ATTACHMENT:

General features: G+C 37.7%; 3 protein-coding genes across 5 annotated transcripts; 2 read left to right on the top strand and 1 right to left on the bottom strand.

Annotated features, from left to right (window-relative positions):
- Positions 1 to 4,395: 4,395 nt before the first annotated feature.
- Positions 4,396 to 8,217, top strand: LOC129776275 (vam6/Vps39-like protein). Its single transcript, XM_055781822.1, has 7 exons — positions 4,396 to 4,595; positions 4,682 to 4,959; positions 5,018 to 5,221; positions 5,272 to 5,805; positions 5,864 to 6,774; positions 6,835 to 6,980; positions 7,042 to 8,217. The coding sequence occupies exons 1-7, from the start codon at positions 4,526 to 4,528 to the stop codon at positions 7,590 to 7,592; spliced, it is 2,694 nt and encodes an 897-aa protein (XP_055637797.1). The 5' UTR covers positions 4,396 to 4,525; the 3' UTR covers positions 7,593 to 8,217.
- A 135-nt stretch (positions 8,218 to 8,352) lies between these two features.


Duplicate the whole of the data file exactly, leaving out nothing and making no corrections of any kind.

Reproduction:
General features: G+C 37.7%; 3 protein-coding genes across 5 annotated transcripts; 2 read left to right on the top strand and 1 right to left on the bottom strand.

Annotated features, from left to right (window-relative positions):
- Positions 1 to 4,395: 4,395 nt before the first annotated feature.
- Positions 4,396 to 8,217, top strand: LOC129776275 (vam6/Vps39-like protein). Its single transcript, XM_055781822.1, has 7 exons — positions 4,396 to 4,595; positions 4,682 to 4,959; positions 5,018 to 5,221; positions 5,272 to 5,805; positions 5,864 to 6,774; positions 6,835 to 6,980; positions 7,042 to 8,217. The coding sequence occupies exons 1-7, from the start codon at positions 4,526 to 4,528 to the stop codon at positions 7,590 to 7,592; spliced, it is 2,694 nt and encodes an 897-aa protein (XP_055637797.1). The 5' UTR covers positions 4,396 to 4,525; the 3' UTR covers positions 7,593 to 8,217.
- A 135-nt stretch (positions 8,218 to 8,352) lies between these two features.